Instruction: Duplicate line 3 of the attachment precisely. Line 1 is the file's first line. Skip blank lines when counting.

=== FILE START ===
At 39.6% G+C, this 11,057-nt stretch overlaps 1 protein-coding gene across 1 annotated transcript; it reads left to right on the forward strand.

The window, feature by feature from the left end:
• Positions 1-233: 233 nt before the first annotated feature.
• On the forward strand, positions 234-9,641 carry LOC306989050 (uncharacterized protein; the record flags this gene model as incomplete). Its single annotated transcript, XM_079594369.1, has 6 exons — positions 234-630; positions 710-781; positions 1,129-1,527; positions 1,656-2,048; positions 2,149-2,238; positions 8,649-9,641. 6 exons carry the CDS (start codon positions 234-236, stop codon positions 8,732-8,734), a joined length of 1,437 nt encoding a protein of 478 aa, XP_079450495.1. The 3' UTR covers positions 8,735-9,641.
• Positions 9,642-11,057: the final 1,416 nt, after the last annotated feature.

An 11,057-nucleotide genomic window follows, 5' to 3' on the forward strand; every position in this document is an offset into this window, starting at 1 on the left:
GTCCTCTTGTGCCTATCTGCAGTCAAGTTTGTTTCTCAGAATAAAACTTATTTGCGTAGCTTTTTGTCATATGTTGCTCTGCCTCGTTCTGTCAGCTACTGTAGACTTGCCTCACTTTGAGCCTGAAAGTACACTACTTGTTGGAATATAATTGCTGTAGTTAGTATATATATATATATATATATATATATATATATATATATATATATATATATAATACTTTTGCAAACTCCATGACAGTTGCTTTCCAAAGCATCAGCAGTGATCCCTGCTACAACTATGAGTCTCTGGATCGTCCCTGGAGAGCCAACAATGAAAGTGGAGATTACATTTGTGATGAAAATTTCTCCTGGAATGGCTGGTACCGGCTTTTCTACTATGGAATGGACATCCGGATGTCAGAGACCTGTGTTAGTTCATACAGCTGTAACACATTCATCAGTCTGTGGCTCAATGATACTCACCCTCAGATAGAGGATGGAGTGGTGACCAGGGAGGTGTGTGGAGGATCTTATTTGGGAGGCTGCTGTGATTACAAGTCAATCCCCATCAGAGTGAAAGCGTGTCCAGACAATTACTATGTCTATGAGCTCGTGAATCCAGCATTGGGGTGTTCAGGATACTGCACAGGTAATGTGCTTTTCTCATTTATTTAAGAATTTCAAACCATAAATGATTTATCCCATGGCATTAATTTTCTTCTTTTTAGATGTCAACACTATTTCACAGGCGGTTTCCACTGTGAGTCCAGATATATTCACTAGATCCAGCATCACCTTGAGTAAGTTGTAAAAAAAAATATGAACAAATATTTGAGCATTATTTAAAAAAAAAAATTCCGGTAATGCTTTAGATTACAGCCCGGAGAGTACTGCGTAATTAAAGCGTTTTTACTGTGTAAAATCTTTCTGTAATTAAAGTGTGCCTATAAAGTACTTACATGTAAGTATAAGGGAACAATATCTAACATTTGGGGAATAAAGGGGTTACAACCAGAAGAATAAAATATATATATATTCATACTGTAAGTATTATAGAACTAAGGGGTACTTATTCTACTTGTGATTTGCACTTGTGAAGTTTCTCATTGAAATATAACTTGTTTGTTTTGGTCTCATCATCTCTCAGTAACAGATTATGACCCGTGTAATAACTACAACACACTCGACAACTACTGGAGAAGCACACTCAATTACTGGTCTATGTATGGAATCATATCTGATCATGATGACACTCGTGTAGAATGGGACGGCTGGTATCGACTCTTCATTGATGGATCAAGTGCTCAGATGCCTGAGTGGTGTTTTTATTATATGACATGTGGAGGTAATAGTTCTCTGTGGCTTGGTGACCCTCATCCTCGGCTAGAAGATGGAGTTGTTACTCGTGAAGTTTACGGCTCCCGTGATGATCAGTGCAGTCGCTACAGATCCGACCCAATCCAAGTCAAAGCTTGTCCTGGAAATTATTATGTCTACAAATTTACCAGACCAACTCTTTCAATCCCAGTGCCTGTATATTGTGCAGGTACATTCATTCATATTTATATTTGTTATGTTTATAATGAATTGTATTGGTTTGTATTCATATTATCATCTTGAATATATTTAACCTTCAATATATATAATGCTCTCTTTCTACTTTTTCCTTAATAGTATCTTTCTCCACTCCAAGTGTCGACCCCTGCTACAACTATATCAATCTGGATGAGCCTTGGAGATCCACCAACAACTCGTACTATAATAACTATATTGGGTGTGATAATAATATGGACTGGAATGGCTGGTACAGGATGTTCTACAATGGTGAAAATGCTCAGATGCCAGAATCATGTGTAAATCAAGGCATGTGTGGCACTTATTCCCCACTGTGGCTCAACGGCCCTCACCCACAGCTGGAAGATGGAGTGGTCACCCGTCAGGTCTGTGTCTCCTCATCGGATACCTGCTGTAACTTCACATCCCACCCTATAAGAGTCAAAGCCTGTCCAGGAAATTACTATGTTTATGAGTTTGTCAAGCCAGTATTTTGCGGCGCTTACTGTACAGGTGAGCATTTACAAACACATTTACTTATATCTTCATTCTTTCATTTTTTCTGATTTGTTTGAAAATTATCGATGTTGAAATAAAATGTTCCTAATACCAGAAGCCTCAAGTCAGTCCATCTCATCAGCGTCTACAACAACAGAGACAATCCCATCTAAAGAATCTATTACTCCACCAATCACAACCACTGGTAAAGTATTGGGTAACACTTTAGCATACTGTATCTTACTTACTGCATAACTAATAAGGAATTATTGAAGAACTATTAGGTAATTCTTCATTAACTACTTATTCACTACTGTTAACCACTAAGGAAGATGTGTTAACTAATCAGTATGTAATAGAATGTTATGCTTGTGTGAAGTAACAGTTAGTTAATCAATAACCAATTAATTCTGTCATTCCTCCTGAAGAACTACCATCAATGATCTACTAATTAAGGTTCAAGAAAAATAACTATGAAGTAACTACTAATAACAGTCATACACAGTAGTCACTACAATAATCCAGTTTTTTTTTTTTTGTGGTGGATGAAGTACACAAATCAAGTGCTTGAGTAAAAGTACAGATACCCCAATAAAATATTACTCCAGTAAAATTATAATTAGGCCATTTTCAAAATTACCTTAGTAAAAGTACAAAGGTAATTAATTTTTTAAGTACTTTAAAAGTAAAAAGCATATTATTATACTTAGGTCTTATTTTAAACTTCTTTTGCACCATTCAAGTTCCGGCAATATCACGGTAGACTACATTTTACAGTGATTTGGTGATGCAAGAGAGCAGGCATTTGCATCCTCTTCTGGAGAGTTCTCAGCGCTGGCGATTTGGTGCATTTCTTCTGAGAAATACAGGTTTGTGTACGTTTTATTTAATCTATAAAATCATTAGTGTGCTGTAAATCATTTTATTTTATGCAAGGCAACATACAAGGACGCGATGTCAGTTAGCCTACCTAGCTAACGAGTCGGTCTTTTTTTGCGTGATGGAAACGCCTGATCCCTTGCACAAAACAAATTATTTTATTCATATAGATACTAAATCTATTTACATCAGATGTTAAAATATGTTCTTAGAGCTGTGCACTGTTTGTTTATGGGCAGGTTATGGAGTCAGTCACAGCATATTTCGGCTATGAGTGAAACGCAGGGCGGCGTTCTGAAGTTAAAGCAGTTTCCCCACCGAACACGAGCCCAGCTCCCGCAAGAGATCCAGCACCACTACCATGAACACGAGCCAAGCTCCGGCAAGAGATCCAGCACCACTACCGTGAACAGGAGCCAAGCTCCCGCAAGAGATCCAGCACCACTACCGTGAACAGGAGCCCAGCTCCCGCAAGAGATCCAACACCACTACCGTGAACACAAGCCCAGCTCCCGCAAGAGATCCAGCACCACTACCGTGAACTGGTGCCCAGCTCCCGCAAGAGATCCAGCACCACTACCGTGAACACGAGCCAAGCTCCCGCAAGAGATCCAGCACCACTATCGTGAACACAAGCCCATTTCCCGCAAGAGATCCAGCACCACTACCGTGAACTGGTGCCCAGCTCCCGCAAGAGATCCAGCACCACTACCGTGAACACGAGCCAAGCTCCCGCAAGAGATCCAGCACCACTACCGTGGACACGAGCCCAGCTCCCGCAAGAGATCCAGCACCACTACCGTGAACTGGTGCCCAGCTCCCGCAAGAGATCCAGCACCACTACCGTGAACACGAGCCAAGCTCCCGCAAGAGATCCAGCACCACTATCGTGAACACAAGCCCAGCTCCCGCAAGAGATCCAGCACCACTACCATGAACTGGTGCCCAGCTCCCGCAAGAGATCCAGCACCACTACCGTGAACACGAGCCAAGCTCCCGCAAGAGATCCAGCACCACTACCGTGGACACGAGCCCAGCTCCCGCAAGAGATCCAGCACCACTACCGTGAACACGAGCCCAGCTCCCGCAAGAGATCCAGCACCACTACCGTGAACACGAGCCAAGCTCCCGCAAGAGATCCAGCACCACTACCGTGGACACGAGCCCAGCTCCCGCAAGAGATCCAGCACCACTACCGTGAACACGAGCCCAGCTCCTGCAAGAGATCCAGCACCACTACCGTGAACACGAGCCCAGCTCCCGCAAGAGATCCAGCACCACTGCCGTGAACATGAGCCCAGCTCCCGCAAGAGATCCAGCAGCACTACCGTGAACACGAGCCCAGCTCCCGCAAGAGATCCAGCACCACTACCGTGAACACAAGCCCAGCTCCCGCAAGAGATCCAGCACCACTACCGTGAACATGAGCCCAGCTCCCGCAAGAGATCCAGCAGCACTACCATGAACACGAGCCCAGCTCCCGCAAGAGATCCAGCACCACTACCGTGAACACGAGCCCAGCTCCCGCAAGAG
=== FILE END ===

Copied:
• Positions 1-233: 233 nt before the first annotated feature.